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HSBC

Mandatory Provident Fund fee cuts at HSBC to spark reductions in city and increase savings

Hong Kong’s compulsory pension scheme covers 2.8 million people and manages US$100b in pension assets

PUBLISHED : Thursday, 16 November, 2017, 12:58pm
UPDATED : Thursday, 16 November, 2017, 11:00pm

HSBC, the largest bank in Hong Kong, will cut the management fees charged for its Mandatory Provident Fund schemes from December 1, with the fees for some constituent funds set to fall by 27 per cent.

The reduction is the largest ever in terms of assets covered and is expected to trigger a new round of fee cuts in the city’s compulsory pension scheme, which covers 2.8 million people and has US$100 billion in pension assets under management. It is likely to lead to more savings for Hong Kong’s working population.

“The Mandatory Provident Fund is a key pillar that supports the retirement life of Hong Kong’s working population. With an increase in the fund balance for each scheme member, proper management of accounts can effectively increase savings for an ideal retirement life. Being one of the largest such fund providers in Hong Kong, HSBC is committed to meeting the retirement needs of our members,” Alfred Yip, the head of pensions at HSBC Hong Kong, said on Thursday.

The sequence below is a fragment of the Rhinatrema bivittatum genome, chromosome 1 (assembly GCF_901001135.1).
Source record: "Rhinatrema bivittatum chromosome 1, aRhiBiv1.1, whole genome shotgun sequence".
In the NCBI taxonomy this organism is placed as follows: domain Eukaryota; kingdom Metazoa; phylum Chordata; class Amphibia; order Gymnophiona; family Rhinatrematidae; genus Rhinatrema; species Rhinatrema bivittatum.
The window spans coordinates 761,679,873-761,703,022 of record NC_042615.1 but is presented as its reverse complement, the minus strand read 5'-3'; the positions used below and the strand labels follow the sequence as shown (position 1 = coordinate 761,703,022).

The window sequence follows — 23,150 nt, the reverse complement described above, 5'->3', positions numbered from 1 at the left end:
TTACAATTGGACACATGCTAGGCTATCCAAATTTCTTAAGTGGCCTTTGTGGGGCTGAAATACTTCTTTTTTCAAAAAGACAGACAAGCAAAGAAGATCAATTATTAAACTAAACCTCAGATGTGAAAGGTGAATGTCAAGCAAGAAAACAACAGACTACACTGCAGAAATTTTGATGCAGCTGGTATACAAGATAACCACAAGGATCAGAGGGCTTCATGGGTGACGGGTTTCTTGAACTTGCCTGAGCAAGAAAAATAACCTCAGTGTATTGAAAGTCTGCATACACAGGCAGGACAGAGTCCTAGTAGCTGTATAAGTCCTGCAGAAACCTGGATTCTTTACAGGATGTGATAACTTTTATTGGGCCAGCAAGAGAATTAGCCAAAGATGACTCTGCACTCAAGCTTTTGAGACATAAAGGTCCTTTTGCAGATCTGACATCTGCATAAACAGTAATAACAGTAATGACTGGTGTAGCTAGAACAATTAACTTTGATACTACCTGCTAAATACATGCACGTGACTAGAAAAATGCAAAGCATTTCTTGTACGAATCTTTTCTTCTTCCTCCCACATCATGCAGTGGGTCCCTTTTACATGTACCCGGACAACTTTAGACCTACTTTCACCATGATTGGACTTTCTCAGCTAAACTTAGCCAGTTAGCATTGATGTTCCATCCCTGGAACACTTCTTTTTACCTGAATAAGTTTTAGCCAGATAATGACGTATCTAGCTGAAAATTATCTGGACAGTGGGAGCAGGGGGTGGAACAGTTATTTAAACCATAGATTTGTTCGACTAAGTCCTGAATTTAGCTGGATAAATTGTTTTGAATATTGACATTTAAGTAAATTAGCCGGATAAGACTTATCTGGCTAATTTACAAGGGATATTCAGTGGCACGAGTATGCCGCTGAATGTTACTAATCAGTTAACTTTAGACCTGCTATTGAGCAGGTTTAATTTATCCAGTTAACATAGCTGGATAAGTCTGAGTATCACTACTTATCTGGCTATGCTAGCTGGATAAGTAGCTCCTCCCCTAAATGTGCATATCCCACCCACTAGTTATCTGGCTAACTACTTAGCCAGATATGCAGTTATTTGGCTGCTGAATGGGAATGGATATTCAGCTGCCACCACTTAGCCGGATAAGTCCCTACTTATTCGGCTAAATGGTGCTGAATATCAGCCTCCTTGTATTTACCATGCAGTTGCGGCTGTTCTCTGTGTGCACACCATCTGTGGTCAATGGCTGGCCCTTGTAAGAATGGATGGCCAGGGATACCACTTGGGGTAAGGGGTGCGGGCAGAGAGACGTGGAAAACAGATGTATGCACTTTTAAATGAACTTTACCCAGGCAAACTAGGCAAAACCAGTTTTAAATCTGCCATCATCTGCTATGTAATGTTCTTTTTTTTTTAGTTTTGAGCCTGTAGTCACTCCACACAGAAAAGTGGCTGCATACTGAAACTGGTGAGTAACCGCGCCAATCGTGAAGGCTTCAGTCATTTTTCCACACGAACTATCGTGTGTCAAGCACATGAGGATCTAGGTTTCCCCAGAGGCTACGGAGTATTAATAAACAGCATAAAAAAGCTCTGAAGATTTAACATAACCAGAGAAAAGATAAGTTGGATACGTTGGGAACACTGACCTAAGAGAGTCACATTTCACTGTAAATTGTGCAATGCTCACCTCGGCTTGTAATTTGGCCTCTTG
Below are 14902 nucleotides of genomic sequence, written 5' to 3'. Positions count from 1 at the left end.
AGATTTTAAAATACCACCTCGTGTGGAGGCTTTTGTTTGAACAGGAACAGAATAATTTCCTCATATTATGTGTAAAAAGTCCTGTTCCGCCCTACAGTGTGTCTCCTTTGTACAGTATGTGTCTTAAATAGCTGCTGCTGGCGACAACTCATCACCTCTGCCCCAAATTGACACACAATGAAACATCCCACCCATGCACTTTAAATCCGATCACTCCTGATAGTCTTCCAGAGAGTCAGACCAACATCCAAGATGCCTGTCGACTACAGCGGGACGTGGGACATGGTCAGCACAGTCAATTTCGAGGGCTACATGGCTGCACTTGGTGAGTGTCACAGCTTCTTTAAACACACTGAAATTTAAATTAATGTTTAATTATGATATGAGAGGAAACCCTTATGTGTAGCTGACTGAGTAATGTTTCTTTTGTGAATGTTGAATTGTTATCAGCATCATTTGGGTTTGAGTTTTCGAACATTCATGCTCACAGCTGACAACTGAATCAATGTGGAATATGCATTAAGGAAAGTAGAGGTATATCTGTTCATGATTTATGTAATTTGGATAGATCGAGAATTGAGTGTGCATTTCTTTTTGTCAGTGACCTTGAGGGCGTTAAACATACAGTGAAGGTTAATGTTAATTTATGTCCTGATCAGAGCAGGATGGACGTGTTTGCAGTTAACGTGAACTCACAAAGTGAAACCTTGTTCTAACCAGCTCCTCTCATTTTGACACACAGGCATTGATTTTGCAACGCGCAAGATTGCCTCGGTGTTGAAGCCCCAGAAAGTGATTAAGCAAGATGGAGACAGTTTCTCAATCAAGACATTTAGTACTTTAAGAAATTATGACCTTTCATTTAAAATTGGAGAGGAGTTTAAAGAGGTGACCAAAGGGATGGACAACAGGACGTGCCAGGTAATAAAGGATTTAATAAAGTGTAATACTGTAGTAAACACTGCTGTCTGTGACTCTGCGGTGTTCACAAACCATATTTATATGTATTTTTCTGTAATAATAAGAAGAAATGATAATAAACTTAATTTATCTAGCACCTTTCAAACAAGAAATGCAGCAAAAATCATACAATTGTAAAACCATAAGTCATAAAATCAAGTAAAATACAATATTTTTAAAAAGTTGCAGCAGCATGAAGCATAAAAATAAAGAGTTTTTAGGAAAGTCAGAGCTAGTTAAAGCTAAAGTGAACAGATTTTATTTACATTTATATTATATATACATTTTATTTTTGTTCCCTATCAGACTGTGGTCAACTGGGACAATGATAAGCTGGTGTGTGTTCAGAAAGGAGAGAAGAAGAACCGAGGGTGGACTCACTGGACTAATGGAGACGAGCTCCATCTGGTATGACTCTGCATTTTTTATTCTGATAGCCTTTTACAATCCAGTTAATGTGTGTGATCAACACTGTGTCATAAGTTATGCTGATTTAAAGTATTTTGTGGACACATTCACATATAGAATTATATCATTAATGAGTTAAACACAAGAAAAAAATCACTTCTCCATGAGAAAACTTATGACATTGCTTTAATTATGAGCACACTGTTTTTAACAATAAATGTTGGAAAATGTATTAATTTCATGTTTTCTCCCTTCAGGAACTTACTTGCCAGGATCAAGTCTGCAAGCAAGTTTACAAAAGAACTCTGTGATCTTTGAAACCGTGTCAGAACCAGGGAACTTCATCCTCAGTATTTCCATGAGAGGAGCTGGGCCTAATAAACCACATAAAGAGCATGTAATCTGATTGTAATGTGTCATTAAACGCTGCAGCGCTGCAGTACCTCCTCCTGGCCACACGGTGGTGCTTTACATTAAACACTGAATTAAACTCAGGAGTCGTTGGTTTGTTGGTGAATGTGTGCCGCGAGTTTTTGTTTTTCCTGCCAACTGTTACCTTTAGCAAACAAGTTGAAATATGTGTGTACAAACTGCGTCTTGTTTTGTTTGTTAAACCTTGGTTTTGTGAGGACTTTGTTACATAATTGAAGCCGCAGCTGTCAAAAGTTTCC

The bank has two schemes with 25 funds and it will lower the management fees of 10 constituent funds, with reductions ranging from 4 per cent to a maximum of 27 per cent. The cuts will benefit about 1.5 million accounts.

“This is the sixth time since 2007 that we have reduced the management fees of selected constituent funds under the HSBC Mandatory Provident Fund schemes, benefiting about 1.5 million accounts,” said Yip.

“We expect greater room for further reduction in this average value.”

After reduction, some of the funds will be charged at the lowest management fee of 0.75 per cent, which is the fee cap for default investment funds, formerly called core funds.

Employees win, providers lose in Hong Kong MPF’s low-fee reform

The government in April made it a mandatory requirement for all MPF providers to add one default investment fund to their schemes with a fee cap of 0.75 per cent and adopt simple investment options for the purpose of bringing overall fees down from an average of 1.55 per cent.

Hang Seng Bank, a subsidiary of HSBC, also announced cuts of between 4 per cent and 27 per cent in fees for 10 funds that are a part of its MPF schemes.

HSBC and Hang Seng Bank have a 28 per cent share of the MPF market and a fee cut by these banks is likely to trigger reductions at other providers.

The Mandatory Provident Fund Schemes Authority (MPFA) welcomed the cuts.

“The MPFA has always been concerned about the level of MPF fees. It has repeatedly urged the MPF industry to reduce fees and taken a number of measures to make room for fee reductions,” a spokesman said.

HSBC’s Yip said the MPF schemes at the bank were consolidated last year to create economies of scale, which paved the way for the fee cuts.

But even before the new round of reductions kicks in, more than 60 per cent of funds at HSBC charge low fees as defined by the MPFA. In addition, the average management fees of both HSBC’s MPF schemes are lower than the market median.

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